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To Call Things by Their Right Names

by David Shaddock

Tilting Point, by Peter Dale Scott, Word Palace Press, San Luis Obispo, California, 2012, 86 pages, $14.95 paperback.

IN THE OPENING POEM of his collection Tilting Point, Peter Dale Scott writes, "I…have spent my years/ building structures for that dawn// each poem a conduit/ from our irreplaceable present// to a glimpse of odyssey/ towards a promised land." The poem and the book that follows is simultaneously an invitation to embark on such an odyssey—toward spiritual renewal and political enlightenment—and a lament for its seeming impossibility for "…a tribe// who have lost faith in themselves" ("Homing: A Winter Poem").

Many years ago, Louis Simpson wrote, "The open road goes to the used car lot." While sharing Simpson's critique of Whitman's American optimism, "Even you, Walt Whitman/ celebrated the guns of the new empire," ("Loving America," emphasis in original), Scott offers us, in effect, both a documentary exposing how that road got diverted, and a lyric celebration of the life we are living on the edges of that empire.

At one point he uses Whitman's own lines, "demented as Whitman wrote/ with the mania of owning things," ("Lament for a National Hero").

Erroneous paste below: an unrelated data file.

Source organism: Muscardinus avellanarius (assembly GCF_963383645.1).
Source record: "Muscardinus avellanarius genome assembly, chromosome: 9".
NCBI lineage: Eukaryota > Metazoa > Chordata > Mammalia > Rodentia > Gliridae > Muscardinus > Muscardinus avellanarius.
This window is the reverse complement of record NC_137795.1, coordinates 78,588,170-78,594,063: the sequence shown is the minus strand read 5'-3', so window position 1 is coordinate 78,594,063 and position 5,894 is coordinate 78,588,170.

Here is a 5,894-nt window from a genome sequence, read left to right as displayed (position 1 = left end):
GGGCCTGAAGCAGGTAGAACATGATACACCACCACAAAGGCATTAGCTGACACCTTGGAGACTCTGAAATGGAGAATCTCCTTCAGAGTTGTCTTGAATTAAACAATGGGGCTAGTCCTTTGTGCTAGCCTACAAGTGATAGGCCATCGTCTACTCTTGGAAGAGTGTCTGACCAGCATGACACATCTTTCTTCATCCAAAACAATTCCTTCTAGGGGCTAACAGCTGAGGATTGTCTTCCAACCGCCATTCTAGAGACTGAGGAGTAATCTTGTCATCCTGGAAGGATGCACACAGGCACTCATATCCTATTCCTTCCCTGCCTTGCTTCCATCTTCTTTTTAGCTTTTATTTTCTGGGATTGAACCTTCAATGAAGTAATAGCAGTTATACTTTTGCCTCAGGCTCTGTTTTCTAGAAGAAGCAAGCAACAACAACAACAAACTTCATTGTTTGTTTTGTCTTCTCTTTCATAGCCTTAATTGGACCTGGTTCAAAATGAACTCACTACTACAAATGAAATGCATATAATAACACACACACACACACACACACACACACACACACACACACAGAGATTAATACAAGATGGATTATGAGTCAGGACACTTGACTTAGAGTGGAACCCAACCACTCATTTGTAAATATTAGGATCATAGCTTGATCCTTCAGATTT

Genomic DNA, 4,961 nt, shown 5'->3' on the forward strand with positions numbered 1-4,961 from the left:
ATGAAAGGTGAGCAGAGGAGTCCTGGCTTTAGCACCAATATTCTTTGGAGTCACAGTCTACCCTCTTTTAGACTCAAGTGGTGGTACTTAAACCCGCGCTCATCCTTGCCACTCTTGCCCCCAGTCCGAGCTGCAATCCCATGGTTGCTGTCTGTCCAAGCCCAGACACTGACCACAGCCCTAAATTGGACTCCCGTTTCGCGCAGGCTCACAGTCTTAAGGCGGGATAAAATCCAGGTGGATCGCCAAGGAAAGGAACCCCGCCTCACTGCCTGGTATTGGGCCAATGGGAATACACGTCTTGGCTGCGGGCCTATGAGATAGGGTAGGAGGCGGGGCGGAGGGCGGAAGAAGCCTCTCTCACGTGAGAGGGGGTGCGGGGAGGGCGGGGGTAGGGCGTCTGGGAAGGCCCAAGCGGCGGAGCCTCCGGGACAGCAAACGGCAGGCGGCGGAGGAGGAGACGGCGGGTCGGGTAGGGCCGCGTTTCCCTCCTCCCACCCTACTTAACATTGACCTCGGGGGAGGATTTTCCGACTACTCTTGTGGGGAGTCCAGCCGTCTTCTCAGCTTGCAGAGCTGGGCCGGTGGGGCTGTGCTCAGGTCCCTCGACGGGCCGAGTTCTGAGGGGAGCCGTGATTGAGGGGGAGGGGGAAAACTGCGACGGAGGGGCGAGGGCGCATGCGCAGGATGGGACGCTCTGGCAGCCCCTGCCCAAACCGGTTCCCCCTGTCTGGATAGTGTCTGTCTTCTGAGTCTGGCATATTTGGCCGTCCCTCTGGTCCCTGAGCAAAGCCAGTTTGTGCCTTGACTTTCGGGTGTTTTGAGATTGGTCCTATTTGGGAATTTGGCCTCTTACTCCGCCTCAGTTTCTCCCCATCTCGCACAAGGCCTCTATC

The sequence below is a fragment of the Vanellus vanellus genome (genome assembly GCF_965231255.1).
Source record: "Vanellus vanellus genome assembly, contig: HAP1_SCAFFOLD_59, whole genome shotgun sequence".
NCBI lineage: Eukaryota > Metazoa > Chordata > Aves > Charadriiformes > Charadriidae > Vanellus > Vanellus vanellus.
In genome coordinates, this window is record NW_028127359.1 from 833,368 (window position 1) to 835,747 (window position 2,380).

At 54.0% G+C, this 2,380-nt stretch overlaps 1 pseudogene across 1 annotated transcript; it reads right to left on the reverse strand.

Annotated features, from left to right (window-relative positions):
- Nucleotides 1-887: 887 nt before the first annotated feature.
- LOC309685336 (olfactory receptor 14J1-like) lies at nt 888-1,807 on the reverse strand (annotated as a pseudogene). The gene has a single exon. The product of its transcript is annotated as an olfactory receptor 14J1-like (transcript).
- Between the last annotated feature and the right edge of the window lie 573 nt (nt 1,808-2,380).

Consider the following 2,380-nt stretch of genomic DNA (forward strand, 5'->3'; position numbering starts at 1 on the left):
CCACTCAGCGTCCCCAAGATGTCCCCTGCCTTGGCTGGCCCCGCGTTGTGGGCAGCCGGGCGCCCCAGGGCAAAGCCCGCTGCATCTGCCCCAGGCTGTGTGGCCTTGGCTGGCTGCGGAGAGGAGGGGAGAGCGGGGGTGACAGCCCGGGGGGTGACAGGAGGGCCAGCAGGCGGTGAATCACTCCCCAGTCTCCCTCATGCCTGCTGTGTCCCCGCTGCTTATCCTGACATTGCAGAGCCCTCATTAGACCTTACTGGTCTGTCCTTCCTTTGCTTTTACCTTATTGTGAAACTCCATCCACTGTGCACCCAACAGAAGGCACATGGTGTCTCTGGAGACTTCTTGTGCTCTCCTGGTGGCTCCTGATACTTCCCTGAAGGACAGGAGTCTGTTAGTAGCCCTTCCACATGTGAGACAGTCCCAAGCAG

These twin themes are reflected stylistically throughout the book. Scott extends the documentary style he developed in his magnificent Seculum trilogy with poems on the Iraq War, the financial meltdown, and an epistle to the Tea Party, footnoted with Scott's extensive scholarship and research. At the same time there are formal passages of lyric intensity and exquisite vulnerability, where we find the author:

…haltingly at eighty-one

Still mindful of so much I have not done

Pace step by step, my sclerotic eye

Obsessed with the vastness of what is nearby—

Narcissi stiffening upwards by degrees

Buds bursting open in the tulip trees

While simultaneously in a squall

Hundreds of star magnolia petals fall

(from "To Allegra")

Of particular interest for this reader is the poem "Remembering Denise and People's Park" which revisits events in the 1960s I was directly involved in, having helped, with other members of Denise Levertov's poetry seminar, remove trash from the foundation of one of the brown shingle houses the University had bulldozed. It is a critical, not nostalgic eye Scott casts on our political naiveté: "…was there ever such a dawn/ not followed swiftly by bayonets// or the guillotine?" Much of Scott's poem is based on a renewed encounter with Levertov's book To Stay Alive in which he sees not only the somewhat dated political rhetoric but also the subtle weaving of personal themes into a "larger design," one which sets a vivid example for his own project. The poem ends with an exclamatory sentence that could serve as a summary of Scott's book: "we must do better than this!"

David Shaddock is a poet and psychotherapist. His most recent book of poems is Vernal Pool. He lives in Berkeley, California.

— posted September 2016

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